History & Mission

Anne Saxelby & Benoit Breal

Our Story

Anne Saxelby opened Saxelby Cheesemongers in 2006 in the historic Essex Street Market on Manhattan's Lower East Side. Saxelby studied fine art at NYU before discovering her love for the art of transforming milk into cheese. Saxelby's goal was (and is) to bridge the gap between local cheesemakers and cheese lovers, creating a company where the relationships with cheesemakers and with cheese-loving customers are paramount. In 2007, Saxelby was joined by Benoit Breal, a Frenchman with a passion for good cheese and a background in business and artisanal production by way of his family's textile business. Together, Saxelby and Breal have grown Saxelby Cheesemongers from a tiny stall in the Essex Street Market to include a booming wholesale and distribution business serving restaurants and retailers in New York City and across the country.

Essex Street Market

The Essex Street Market, New York City's most historic and authentic market, is a destination near and dear to Saxelby Cheesemongers. The community of small businesses, all owner-operated, is what inspired us to open a shop at the market, and what makes the market so unique. In a city where big real estate interests and corporate chains are ever encroaching, Essex Street Market is a throwback to another era when people developed relationships with their neighborhood shopkeepers and shopped every day for their food. It may sound old-fashioned, but those are the ties that have kept Saxelby Cheesemongers going strong in the market for over 10 years.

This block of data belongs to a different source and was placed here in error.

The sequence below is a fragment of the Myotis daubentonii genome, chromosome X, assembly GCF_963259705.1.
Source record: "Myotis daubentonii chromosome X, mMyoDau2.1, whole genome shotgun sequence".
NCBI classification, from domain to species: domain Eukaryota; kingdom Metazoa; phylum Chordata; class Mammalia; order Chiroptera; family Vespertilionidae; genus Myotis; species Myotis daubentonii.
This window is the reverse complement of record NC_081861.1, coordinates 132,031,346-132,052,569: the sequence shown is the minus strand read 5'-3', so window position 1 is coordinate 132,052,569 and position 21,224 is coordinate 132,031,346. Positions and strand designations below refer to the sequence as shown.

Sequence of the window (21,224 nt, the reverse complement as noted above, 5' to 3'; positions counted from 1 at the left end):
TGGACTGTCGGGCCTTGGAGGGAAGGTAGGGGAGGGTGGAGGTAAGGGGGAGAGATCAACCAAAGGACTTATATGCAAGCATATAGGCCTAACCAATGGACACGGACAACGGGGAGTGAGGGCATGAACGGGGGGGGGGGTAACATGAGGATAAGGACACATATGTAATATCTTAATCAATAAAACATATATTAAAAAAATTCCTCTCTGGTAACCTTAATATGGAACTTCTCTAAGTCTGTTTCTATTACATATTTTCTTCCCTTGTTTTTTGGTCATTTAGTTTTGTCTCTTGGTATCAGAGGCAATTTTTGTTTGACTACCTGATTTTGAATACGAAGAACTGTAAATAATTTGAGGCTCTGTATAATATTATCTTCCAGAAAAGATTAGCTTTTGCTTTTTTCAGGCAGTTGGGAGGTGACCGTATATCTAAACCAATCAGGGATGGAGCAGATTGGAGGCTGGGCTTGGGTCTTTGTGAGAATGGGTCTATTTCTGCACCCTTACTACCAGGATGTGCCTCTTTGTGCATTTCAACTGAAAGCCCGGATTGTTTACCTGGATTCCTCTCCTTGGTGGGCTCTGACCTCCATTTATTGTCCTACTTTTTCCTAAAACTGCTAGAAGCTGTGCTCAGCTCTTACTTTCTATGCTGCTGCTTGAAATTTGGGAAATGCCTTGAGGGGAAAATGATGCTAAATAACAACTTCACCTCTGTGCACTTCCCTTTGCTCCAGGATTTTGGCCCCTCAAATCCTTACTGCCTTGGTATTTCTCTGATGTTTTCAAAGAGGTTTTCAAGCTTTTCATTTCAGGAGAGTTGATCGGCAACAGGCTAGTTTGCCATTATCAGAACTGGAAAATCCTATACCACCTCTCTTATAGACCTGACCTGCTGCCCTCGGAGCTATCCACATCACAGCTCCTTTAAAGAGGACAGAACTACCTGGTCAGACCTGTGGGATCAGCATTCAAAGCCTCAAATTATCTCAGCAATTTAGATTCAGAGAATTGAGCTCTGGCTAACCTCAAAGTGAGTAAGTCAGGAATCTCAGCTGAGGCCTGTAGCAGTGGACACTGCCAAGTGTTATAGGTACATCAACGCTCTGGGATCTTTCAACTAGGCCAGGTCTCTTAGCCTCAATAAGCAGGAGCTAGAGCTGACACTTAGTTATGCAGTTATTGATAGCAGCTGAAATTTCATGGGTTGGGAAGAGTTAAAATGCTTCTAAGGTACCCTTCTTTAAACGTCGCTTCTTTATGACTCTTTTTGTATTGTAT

Saxelby Cheesemongers founder and co-owner Anne Saxelby is also the chair of the Essex Street Market Vendor Association, a merchant's association formed in 2013 to advocate for the market's vendors, and to provide support for marketing, promotion, programs, and community outreach at Essex.


Essex Street Market is New York City’s most authentic and historic public market. The market was built in 1940 by Mayor Fiorello LaGuardia in an effort to ‘relocate’ (i.e. eradicate) the pushcart vendors that clogged the streets of the Lower East Side. The pushcarts symbolized the neighborhood in all of its melting pot glory - you could get just about anything (from groceries to socks) from the pushcarts, and the variety of food for sale was dizzying in it's array.

At its height, the market was home to 475 vendors in four buildings that spanned Essex Street from Broome Street to Stanton Street, making it the food focal point for one of the city’s most commercial neighborhoods. In the early years, most of the merchants in the market were Jewish and Italian. As the demographics of the Lower East Side began to change in the 1960’s and 1970’s, the merchant base shifted to Puerto Rican and Dominican immigrants.

Essex Market is one of four remaining WPA-era public markets in New York City (La Marqueta in Harlem, the Arthur Avenue Retail Market in the Bronx, and The Moore Street Market in Bushwick Brooklyn). In its 75 years of operation, the market has been witness to an ever-changing Lower East Side, all the while providing fresh food in a bare bones, authentic way that hearkens to Old World marketplaces. The Essex Street Market will be moving to a new home (just across Delancey Street!) in 2018, but will be open for business continuously throughout the transition.

We encourage you to make a trip over to the market to see what’s new (and enjoy what’s old!) at New York's original market!

Photo Credits: Anne Saxelby & Benoit Breal by C. Bay Milin.